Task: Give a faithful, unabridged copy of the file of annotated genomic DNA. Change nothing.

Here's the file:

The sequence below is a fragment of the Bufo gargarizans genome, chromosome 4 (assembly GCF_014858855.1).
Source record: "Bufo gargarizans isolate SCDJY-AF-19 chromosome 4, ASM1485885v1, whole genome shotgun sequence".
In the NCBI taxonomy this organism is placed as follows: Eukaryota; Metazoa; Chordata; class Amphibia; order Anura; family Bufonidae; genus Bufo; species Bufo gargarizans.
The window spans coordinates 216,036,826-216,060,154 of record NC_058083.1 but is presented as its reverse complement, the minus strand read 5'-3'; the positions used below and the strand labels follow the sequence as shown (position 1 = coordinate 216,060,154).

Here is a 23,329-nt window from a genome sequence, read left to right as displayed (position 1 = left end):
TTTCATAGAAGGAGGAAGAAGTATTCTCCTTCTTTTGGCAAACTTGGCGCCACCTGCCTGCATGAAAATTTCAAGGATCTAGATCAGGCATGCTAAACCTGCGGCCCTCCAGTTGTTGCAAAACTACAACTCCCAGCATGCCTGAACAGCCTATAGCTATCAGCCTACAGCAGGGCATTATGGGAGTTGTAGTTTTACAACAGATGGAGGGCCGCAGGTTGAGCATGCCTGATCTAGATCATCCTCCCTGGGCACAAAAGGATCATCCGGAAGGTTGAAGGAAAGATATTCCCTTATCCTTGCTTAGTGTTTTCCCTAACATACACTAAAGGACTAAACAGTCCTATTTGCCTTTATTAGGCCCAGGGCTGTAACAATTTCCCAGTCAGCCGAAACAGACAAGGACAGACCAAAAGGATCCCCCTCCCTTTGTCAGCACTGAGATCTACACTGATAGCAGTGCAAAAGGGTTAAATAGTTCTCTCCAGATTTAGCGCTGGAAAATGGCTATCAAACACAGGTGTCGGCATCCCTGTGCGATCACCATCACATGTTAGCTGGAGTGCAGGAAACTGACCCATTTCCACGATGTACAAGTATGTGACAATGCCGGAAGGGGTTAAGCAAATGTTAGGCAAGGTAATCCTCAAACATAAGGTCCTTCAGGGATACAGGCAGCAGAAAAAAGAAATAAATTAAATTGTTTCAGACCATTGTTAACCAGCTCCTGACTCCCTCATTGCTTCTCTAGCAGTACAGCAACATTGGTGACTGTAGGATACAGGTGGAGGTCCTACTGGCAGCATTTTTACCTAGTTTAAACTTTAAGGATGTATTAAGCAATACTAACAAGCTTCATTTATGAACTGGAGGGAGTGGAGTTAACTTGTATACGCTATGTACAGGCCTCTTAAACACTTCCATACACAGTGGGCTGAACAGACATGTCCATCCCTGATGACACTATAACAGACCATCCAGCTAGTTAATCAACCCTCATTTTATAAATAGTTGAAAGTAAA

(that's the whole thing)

The sequence below is a fragment of the Bufo gargarizans genome, chromosome 4 (assembly GCF_014858855.1).
Source record: "Bufo gargarizans isolate SCDJY-AF-19 chromosome 4, ASM1485885v1, whole genome shotgun sequence".
In the NCBI taxonomy this organism is placed as follows: Eukaryota; Metazoa; Chordata; class Amphibia; order Anura; family Bufonidae; genus Bufo; species Bufo gargarizans.
The window spans coordinates 216,036,826-216,060,154 of record NC_058083.1 but is presented as its reverse complement, the minus strand read 5'-3'; the positions used below and the strand labels follow the sequence as shown (position 1 = coordinate 216,060,154).

Here is a 23,329-nt window from a genome sequence, read left to right as displayed (position 1 = left end):
TTTCATAGAAGGAGGAAGAAGTATTCTCCTTCTTTTGGCAAACTTGGCGCCACCTGCCTGCATGAAAATTTCAAGGATCTAGATCAGGCATGCTAAACCTGCGGCCCTCCAGTTGTTGCAAAACTACAACTCCCAGCATGCCTGAACAGCCTATAGCTATCAGCCTACAGCAGGGCATTATGGGAGTTGTAGTTTTACAACAGATGGAGGGCCGCAGGTTGAGCATGCCTGATCTAGATCATCCTCCCTGGGCACAAAAGGATCATCCGGAAGGTTGAAGGAAAGATATTCCCTTATCCTTGCTTAGTGTTTTCCCTAACATACACTAAAGGACTAAACAGTCCTATTTGCCTTTATTAGGCCCAGGGCTGTAACAATTTCCCAGTCAGCCGAAACAGACAAGGACAGACCAAAAGGATCCCCCTCCCTTTGTCAGCACTGAGATCTACACTGATAGCAGTGCAAAAGGGTTAAATAGTTCTCTCCAGATTTAGCGCTGGAAAATGGCTATCAAACACAGGTGTCGGCATCCCTGTGCGATCACCATCACATGTTAGCTGGAGTGCAGGAAACTGACCCATTTCCACGATGTACAAGTATGTGACAATGCCGGAAGGGGTTAAGCAAATGTTAGGCAAGGTAATCCTCAAACATAAGGTCCTTCAGGGATACAGGCAGCAGAAAAAAGAAATAAATTAAATTGTTTCAGACCATTGTTAACCAGCTCCTGACTCCCTCATTGCTTCTCTAGCAGTACAGCAACATTGGTGACTGTAGGATACAGGTGGAGGTCCTACTGGCAGCATTTTTACCTAGTTTAAACTTTAAGGATGTATTAAGCAATACTAACAAGCTTCATTTATGAACTGGAGGGAGTGGAGTTAACTTGTATACGCTATGTACAGGCCTCTTAAACACTTCCATACACAGTGGGCTGAACAGACATGTCCATCCCTGATGACACTATAACAGACCATCCAGCTAGTTAATCAACCCTCATTTTATAAATAGTTGAAAGTAAA